Image caption: Analysts say the military has not increased its operations to improve civilian protection

    Human Rights Watch says the imposition of martial law in the east of the Democratic Republic of Congo has failed to stop rebel attacks and that hundreds of civilians have been killed in recent months.

    President Félix Tshisekedi handed greater powers to the military in May in an effort to improve security in Ituri and North Kivu provinces.

    The rights group says that since then, over 600 civilians have been killed – with most attacks blamed on the ADF rebel group.

    The Congolese security forces killed 67 civilians.

    It says many people across eastern Congo still live in constant fear of the next massacre.

    Analysts say the military has not increased its operations to improve civilian protection.

    Across the two provinces the violence has forced 3.5 million people to flee their homes.

  8. Former DR Congo health minister freed on bail

    Emery Makumeno

    BBC News, Kinshasa

    Fomer Democratic Republic of the Congo's Health Minister Eteni Longondo
    Image caption: Dr Eteni Longondo has always denied embezzling Covid funds

    A former health minister in the Democratic Republic of Congo, Dr Eteni Longondo, has been freed after spending 17 nights in Kinshasa’s main prison.

    The former minister was released on bail on Tuesday, according to his lawyer, Hugues Pulusi Eta.

    He faces accusations of embezzling $6m (£3m) funds allocated for the fight against Covid pandemic while in office between 9 September 2019 and 28 April this year.

    He was sent to jail on 27 August after a five-hour hearing at the prosecutor's office.

    An ally of the current President Felix Tshisekedi, Dr Longondo has always rejected the accusation.

    It is not clear yet when his trial will begin.

    His predecessor, Dr Oly Ilunga, is currently serving a five-year sentence, after he was found guilty in March last year of misappropriating funds meant for fighting the deadliest Ebola outbreak in DR Congo.

  9. DR Congo president takes jab after rejecting AstraZeneca

    Emery Makumeno

    BBC News, Kinshasa

    President Félix Tshisekedi and First Lady Denise Nyakeru received the Moderna jab in a clinic at state house
    Image caption: Vaccine hesitancy in DR Congo is high

    The Democratic Republic of Congo's President Felix Tshisekedi has had a Moderna Covid-19 vaccine months after turning down an AstraZeneca jab over fears that it wasn’t safe.

    DR Congo politicians have been reluctant to promote the use of vaccines.

    Only about 1% of the population has been vaccinated.

    In July, President Tshisekedi said he did not want to take the AstraZeneca jab because of concerns about blood clots, but would take another one when it became available.

    He added that he had lost relatives to the disease, and vaccines were the best way forward.

    DR Congo last week received its first batch of about 250,000 doses of Moderna.

    Official data says just over 1,000 people in DR Congo have died as a result of the virus.

    The country faces many health challenges including a meningitis outbreak that has killed at least 120 people since July.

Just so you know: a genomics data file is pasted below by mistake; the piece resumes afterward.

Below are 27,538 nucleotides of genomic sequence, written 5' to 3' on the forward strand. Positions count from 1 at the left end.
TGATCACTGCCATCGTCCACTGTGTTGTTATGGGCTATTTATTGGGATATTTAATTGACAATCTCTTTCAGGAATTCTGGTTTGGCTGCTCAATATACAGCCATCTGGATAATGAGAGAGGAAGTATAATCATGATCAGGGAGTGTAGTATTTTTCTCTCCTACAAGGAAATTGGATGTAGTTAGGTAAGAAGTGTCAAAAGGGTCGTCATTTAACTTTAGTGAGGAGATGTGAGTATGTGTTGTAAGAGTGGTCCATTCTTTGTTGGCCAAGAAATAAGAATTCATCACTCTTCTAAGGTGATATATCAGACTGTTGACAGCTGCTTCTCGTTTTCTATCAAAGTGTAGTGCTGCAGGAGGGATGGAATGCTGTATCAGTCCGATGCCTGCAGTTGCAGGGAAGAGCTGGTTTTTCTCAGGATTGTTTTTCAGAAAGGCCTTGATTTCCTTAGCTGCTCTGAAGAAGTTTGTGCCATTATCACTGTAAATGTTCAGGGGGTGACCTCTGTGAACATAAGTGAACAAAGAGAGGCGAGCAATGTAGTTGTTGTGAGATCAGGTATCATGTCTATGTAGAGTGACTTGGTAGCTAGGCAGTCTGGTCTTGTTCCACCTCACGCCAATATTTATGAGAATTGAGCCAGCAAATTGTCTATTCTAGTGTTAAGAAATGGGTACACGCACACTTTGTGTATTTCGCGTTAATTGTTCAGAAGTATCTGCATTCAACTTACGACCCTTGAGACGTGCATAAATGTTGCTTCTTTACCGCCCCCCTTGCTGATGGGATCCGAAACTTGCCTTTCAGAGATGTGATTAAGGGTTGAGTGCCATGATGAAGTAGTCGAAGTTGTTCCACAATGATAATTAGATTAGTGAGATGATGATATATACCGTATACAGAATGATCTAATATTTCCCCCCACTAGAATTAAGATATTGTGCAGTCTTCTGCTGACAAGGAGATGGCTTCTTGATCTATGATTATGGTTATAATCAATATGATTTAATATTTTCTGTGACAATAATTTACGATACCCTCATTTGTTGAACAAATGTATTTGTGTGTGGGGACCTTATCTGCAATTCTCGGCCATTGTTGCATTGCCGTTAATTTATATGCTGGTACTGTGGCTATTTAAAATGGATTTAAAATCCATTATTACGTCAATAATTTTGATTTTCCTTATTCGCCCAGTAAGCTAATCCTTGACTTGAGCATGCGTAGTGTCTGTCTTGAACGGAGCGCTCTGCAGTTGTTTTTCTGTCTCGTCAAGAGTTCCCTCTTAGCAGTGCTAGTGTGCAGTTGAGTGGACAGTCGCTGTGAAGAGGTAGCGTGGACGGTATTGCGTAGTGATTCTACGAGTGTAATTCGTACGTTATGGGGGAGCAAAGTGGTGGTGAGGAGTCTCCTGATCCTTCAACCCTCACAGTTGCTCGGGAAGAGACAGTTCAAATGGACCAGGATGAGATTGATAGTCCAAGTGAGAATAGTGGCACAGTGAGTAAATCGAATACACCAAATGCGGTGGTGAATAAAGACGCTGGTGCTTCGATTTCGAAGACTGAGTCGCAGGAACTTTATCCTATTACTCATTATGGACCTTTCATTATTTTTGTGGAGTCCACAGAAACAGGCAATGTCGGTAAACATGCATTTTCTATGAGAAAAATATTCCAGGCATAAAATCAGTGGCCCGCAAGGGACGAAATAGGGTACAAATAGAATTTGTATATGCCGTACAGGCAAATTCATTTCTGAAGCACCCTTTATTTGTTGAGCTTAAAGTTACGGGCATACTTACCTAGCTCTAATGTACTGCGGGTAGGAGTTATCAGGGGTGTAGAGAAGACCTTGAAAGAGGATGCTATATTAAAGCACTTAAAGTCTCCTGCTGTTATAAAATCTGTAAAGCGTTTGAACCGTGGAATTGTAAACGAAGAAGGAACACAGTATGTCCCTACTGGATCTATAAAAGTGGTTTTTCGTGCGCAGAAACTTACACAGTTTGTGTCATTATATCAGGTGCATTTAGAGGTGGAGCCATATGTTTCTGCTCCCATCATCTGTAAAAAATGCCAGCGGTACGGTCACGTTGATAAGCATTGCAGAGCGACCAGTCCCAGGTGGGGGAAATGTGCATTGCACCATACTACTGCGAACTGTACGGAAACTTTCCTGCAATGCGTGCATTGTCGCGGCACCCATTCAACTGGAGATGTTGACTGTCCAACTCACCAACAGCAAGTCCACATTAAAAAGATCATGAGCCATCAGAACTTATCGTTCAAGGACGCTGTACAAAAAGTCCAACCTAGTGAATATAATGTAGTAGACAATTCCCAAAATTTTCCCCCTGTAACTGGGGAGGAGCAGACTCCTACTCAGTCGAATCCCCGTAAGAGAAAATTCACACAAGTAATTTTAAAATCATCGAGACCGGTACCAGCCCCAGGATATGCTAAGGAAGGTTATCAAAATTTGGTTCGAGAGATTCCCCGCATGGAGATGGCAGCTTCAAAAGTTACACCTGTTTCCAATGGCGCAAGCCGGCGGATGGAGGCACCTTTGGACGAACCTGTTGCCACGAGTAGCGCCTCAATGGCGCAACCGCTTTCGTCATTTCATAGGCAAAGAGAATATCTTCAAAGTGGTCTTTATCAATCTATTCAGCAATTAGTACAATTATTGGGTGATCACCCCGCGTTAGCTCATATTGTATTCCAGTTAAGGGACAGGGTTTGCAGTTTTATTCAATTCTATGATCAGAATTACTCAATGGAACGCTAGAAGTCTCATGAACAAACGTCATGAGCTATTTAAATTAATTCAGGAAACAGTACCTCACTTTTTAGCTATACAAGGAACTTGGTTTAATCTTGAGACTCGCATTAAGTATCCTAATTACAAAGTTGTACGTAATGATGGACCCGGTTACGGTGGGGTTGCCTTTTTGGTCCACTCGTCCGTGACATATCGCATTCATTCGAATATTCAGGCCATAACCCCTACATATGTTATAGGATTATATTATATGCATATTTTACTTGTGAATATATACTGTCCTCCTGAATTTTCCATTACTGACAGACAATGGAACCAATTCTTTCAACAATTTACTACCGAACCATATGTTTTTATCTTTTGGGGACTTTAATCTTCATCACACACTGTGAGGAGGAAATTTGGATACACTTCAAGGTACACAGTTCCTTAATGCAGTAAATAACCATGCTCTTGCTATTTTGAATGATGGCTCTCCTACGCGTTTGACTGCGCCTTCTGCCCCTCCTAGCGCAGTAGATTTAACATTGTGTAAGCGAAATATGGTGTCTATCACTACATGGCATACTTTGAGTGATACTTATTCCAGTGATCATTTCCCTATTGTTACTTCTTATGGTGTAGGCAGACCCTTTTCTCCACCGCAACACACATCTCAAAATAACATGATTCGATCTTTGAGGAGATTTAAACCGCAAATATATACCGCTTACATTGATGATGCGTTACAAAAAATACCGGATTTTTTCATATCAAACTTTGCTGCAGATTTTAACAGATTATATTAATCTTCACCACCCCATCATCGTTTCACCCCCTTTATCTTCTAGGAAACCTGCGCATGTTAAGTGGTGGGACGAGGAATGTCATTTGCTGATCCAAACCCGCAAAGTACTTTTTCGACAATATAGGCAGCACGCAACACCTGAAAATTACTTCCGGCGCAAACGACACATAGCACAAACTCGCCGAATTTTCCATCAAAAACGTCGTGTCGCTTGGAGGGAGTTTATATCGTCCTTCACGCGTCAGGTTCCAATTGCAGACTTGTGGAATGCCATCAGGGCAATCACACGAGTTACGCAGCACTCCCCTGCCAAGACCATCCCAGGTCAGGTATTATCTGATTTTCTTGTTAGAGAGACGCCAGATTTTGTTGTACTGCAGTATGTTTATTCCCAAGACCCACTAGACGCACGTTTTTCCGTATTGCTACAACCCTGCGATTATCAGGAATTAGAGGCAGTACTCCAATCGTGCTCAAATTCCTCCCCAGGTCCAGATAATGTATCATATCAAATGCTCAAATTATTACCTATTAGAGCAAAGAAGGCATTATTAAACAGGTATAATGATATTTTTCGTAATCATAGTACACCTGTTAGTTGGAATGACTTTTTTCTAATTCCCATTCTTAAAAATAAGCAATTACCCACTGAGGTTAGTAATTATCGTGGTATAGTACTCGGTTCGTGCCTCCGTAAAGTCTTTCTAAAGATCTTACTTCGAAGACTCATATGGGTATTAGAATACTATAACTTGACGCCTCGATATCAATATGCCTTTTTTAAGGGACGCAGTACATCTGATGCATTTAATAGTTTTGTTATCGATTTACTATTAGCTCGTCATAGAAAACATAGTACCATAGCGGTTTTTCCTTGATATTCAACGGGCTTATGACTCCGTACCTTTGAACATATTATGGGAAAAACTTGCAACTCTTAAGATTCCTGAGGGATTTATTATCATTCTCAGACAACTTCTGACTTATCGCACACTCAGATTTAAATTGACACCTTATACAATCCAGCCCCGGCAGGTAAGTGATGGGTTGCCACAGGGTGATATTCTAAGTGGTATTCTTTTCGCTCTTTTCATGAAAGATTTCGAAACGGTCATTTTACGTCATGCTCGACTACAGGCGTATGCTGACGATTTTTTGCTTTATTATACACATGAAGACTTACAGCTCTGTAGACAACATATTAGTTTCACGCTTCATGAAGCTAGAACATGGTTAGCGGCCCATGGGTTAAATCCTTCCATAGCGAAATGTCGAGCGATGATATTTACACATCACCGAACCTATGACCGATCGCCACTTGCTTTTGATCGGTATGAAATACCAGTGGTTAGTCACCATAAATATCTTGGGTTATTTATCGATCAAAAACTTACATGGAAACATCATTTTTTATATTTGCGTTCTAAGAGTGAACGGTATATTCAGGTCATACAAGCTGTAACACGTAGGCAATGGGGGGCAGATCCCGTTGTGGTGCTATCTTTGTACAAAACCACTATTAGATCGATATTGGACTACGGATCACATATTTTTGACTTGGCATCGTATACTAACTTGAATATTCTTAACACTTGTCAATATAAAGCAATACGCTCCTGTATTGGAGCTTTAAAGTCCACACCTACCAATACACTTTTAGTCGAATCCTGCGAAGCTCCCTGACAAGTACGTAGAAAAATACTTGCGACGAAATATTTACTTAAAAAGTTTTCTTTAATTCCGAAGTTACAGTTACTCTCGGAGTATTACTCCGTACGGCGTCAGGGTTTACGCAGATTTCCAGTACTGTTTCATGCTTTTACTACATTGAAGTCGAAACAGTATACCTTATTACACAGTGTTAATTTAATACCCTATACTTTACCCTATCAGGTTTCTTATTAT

10. Nobel winner wants international court for DR Congo

    Mary Harper

    Africa editor, BBC World Service

    Denis Mukwege
    Image caption: Denis Mukwege won the Nobel Peace Prize in 2018

    A Nobel peace laureate from the Democratic Republic of Congo has called for the establishment of an international criminal court for his country following 25 years of conflict.

    The gynaecologist, Denis Mukwege, described the violence perpetrated by dozens of armed groups in the east of the country as intolerable, with people living in fear and horror.

    He said investigators should exhume mass graves and preserve evidence of what he said were likely to be war crimes.

    Dr Mukwege has treated hundreds of women who have been raped and sexually mutilated by militiamen.

    Aid groups say more than five million people have died as a result of the conflict.

    The UN says one million people have been displaced this year alone, and 25,000 human rights abuses recorded.

  11. Outbreak as meningitis kills 120 in DR Congo

    Rhoda Odhiambo

    BBC health reporter, Nairobi

    Testing for menengitis
    Image caption: Meningitis is a potentially fatal disease

    An outbreak of meningitis has been declared in the north-eastern region of the Democratic Republic of Congo.

    So far, more than 120 people have died from the disease.

    The first cases in the DR Congo were reported in July. More than 100 people are receiving treatment at home and in health facilities.

    The outbreak has been difficult to contain because of the community's beliefs that it is linked to witchcraft, the World Health Organization (WHO) has told the BBC.

    Samples shipped to France for screening found out that the bacterium responsible for this outbreak had the potential to cause large epidemics.

    Many have died and the community's unresponsive nature is partly to blame for the high mortality rates being reported.

    Instead of seeking treatment, some people moved from one place to another hoping that the disease would not follow them.

    The DR Congo government and the WHO have now deployed a team to the north-eastern province of Tshopo to contain the situation.

    The province is part of the “African meningitis belt” that runs across the continent from Senegal to Ethiopia – covering 26 countries.